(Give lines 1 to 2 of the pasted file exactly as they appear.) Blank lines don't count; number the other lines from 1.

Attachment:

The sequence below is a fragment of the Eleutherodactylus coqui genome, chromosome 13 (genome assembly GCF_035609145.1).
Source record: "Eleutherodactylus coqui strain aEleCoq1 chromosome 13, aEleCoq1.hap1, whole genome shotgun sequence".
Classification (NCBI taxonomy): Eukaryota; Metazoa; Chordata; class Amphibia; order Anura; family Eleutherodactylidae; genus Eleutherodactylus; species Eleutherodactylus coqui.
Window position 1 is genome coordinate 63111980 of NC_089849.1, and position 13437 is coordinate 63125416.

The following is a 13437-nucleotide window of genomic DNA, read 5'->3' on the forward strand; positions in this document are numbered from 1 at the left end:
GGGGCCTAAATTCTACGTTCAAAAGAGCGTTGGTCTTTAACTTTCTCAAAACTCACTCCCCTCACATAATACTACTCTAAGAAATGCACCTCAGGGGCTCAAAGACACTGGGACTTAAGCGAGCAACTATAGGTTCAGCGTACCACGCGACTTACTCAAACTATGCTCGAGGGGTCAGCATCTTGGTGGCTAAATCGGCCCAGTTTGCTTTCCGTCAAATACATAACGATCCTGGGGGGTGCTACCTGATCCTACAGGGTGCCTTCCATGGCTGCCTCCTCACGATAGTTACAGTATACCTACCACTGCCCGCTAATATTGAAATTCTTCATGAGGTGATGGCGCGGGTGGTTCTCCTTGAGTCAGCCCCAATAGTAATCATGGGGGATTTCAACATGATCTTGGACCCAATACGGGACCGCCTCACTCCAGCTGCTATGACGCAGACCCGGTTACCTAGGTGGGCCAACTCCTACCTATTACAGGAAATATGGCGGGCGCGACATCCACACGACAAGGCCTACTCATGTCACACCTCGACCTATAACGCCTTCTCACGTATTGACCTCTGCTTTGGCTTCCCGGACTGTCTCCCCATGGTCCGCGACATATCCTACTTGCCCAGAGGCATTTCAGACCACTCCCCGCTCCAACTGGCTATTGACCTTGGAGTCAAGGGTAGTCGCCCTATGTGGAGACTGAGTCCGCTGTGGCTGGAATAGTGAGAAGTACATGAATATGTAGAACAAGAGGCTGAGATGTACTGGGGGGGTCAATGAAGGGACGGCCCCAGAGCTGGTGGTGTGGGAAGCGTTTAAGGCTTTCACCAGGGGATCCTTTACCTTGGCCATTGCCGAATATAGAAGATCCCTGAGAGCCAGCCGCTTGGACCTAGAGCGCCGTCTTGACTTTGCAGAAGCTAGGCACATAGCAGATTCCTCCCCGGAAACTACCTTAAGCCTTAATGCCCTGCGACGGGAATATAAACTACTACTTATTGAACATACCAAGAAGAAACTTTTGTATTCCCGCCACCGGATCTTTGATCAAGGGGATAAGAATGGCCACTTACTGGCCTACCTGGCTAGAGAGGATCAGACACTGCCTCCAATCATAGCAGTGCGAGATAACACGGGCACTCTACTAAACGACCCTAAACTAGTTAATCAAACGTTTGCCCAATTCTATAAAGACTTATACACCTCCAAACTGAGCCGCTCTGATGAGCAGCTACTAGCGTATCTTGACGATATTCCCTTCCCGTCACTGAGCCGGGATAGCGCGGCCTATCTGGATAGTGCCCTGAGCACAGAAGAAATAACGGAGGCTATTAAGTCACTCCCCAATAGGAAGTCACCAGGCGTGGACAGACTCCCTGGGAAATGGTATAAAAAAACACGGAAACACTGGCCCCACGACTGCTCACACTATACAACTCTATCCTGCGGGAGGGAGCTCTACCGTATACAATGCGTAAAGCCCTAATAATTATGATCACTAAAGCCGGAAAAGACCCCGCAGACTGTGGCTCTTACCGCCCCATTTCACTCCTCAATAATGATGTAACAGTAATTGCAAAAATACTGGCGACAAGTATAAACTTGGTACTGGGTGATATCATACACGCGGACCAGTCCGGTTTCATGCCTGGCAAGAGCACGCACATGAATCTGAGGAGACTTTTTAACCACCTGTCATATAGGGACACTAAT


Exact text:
The sequence below is a fragment of the Eleutherodactylus coqui genome, chromosome 13 (genome assembly GCF_035609145.1).
Source record: "Eleutherodactylus coqui strain aEleCoq1 chromosome 13, aEleCoq1.hap1, whole genome shotgun sequence".